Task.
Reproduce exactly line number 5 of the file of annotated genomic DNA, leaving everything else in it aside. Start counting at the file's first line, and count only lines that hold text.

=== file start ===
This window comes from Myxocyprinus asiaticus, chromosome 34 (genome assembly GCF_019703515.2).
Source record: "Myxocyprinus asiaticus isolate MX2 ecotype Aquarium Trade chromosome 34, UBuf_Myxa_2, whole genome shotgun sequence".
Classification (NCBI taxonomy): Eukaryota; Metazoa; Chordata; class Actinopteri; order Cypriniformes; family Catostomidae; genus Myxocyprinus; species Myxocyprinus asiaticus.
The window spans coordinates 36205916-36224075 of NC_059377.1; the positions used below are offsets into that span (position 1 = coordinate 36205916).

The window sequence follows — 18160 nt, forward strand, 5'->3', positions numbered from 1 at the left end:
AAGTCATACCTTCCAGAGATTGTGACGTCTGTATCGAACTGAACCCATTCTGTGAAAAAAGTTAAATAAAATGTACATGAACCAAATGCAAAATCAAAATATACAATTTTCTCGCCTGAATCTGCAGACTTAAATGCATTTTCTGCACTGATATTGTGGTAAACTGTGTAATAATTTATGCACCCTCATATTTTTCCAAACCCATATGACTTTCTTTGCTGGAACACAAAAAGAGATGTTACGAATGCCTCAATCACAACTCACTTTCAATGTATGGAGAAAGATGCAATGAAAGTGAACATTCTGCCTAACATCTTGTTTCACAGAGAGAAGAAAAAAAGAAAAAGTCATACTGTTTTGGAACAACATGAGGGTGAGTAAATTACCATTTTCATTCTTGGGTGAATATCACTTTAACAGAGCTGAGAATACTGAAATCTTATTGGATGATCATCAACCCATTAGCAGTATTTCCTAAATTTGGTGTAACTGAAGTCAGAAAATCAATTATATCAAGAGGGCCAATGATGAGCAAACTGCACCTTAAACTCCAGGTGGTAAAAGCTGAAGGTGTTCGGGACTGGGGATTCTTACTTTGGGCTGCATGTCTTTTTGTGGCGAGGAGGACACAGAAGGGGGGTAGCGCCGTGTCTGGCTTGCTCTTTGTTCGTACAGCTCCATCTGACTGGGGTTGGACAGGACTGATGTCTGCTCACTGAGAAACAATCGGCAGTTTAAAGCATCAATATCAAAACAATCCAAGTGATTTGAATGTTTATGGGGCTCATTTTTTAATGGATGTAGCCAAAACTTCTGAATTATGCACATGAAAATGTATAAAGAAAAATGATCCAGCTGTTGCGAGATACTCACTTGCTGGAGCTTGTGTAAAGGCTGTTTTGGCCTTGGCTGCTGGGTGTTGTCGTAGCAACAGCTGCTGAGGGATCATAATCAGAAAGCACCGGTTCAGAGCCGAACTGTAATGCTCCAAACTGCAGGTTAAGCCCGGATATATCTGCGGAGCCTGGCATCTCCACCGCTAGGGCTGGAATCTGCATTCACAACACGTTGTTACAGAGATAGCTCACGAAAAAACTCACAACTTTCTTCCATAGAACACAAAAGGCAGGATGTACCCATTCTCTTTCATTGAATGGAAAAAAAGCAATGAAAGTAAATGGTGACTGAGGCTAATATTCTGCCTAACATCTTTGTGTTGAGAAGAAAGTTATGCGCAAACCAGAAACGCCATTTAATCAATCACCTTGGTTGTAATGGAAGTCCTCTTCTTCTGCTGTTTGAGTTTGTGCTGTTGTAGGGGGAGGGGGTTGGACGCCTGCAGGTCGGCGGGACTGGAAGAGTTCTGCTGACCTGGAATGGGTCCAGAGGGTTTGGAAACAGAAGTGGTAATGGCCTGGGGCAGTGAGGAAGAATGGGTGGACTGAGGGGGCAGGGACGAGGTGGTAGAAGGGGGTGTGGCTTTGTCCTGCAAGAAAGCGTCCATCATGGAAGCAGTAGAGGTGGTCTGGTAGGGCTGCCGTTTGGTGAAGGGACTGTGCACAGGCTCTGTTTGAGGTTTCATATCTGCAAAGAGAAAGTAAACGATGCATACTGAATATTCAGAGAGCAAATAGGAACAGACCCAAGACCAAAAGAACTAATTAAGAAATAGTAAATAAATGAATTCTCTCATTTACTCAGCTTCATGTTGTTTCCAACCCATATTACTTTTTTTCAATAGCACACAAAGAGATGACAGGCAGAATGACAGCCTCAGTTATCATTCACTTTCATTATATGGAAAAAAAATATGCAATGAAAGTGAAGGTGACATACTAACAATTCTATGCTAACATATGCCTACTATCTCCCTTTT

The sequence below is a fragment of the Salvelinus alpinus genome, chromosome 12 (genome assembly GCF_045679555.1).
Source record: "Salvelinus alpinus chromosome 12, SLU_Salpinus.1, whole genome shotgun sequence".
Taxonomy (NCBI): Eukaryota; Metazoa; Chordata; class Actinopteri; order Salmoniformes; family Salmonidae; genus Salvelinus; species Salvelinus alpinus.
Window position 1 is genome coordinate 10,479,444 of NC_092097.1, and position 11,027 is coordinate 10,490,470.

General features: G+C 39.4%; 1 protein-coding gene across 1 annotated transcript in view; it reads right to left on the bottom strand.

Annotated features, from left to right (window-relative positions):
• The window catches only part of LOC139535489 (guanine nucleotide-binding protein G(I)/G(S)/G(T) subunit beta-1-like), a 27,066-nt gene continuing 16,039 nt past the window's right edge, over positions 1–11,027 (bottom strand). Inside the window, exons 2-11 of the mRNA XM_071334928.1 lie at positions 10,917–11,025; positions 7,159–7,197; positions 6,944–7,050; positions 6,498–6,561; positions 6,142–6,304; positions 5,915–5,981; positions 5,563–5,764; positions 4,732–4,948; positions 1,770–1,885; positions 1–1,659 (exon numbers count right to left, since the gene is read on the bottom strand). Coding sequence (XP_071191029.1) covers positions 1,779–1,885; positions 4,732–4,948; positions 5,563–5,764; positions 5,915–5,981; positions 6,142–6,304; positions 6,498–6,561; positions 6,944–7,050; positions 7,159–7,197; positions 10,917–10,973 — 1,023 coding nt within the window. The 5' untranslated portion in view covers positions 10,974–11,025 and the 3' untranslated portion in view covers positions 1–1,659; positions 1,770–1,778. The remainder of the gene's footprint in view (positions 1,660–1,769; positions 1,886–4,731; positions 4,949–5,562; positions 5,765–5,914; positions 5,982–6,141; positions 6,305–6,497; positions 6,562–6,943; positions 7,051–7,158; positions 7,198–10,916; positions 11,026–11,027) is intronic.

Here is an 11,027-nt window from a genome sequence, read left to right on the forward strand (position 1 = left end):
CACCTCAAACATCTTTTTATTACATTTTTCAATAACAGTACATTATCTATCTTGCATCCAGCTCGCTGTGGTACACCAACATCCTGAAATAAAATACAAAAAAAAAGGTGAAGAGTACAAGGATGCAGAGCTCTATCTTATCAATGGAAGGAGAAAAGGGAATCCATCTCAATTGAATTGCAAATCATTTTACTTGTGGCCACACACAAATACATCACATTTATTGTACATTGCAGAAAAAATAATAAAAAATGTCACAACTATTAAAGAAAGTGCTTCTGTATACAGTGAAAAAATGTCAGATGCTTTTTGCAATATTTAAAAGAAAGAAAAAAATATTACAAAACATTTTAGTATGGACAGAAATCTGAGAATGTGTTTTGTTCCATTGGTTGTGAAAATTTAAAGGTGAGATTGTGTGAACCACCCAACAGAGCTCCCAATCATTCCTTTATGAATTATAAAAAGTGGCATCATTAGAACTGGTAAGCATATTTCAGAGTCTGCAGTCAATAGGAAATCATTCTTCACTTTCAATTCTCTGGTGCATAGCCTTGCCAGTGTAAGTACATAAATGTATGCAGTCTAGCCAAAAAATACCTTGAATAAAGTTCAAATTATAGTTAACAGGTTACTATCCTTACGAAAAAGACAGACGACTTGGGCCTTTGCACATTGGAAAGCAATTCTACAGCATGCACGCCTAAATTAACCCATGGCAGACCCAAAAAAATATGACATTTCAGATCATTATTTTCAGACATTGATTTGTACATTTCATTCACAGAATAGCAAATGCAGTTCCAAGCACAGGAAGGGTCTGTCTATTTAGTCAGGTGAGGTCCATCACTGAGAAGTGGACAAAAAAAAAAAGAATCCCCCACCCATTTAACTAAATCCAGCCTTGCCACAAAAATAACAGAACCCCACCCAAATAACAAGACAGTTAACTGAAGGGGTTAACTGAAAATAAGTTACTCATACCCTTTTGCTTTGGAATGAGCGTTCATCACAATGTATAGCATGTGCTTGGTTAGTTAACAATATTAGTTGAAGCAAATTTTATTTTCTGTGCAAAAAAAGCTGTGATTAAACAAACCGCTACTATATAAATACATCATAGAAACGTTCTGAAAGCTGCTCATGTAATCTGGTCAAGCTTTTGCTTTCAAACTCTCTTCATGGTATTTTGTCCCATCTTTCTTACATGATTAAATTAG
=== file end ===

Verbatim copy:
The window sequence follows — 18160 nt, forward strand, 5'->3', positions numbered from 1 at the left end: